My three-year old niece, Jenna, has an expression that never fails to melt my heart. When she loves something (really loves it), be it banana cream pie, jumping on the trampoline, or playing Frisbee, she’ll proclaim, “I love it—whole world!” (“whole world” accompanied with a dramatic sweep of her arms).
Sometimes I wonder, When’s the last time I’ve dared to love like that? With nothing held back, completely unafraid?
“God is love,” John wrote repeatedly (1 John 4:8, 16), perhaps because the truth that God’s love—not our anger, fear, or shame—is the deepest foundation of reality, is hard for us grown-ups to “get.” The world divides us into camps based on what we’re most afraid of—and all too often we join in, ignoring or villainizing the voices that challenge our preferred vision of reality.
Yet amid the deception and power struggles (vv. 5–6), the truth of God’s love remains, a light that shines in the darkness, inviting us to learn the path of humility, trust, and love (1:7–9; 3:18). For no matter what painful truths the light uncovers, we can know that we’ll still be loved (4:10, 18; Romans 8:1).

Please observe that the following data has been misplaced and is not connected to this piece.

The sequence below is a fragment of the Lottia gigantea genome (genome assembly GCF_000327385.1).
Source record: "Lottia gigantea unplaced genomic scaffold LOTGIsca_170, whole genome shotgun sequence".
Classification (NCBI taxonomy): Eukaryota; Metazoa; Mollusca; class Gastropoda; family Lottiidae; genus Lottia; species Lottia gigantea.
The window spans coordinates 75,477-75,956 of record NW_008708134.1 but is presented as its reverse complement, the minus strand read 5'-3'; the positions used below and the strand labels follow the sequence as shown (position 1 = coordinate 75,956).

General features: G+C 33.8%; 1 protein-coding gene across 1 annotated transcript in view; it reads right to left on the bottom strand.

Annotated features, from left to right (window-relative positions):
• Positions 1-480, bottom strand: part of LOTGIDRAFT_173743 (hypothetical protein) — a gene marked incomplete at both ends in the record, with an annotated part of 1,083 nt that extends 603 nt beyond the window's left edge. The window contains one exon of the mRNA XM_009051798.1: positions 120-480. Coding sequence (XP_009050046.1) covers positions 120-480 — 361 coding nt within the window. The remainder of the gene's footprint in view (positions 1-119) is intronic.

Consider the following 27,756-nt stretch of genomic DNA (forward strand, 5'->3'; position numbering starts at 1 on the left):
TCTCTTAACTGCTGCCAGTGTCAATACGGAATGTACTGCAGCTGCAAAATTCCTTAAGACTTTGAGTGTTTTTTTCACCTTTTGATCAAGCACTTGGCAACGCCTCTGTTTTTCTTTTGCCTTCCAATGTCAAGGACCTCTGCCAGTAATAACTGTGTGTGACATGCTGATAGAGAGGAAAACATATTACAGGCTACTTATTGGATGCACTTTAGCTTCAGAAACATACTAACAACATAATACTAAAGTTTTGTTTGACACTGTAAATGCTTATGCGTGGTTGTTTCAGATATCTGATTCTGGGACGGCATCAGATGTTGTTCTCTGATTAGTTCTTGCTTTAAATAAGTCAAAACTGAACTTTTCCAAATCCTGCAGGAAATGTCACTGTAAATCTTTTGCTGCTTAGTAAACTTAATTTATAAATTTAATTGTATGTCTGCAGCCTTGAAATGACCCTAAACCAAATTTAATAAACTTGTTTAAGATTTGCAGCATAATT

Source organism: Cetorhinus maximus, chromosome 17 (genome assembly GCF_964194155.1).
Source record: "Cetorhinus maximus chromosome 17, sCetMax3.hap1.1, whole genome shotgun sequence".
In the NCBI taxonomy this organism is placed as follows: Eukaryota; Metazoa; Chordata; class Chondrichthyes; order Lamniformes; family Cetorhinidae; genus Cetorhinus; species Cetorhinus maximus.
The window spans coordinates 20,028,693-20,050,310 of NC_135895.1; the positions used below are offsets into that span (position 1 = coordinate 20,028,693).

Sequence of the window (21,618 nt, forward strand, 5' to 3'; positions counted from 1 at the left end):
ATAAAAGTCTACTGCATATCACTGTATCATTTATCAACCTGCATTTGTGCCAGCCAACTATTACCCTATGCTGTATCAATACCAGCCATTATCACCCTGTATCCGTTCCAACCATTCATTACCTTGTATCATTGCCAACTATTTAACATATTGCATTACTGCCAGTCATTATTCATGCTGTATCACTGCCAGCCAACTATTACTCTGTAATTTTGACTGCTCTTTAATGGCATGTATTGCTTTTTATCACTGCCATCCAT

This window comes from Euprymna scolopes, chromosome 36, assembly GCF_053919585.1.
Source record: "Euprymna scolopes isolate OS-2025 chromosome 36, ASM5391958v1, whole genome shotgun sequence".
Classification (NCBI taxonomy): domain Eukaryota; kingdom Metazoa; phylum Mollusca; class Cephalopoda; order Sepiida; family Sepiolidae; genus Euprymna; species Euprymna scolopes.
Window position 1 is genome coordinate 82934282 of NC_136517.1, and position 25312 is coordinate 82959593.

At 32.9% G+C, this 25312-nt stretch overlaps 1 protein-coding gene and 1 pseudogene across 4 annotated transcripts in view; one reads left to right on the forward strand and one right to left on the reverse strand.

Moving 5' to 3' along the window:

When Jenna leans over and whispers to me, “I love you—whole world!” I whisper back, “I love you whole world!” And I’m grateful for a gentle reminder that every moment I’m held in limitless love and grace.
When do you find yourself feeling pressured to believe fear is greater than love? How might your relationships with others change if you believed you don’t need to be afraid?
The word love is used twenty-two times in various forms in 1 John 4:7–19. The repetition tells us it’s important. It’s used ten times as a verb, agapao (vv. 7, 8, 10, 11, 12, 19), and twelve times as a noun, agape (vv. 7, 8, 9, 10, 12, 16, 17, 18). Agape is used throughout Scripture to describe love between believers in Jesus as well as the love of God for us and the love of the Father for Christ.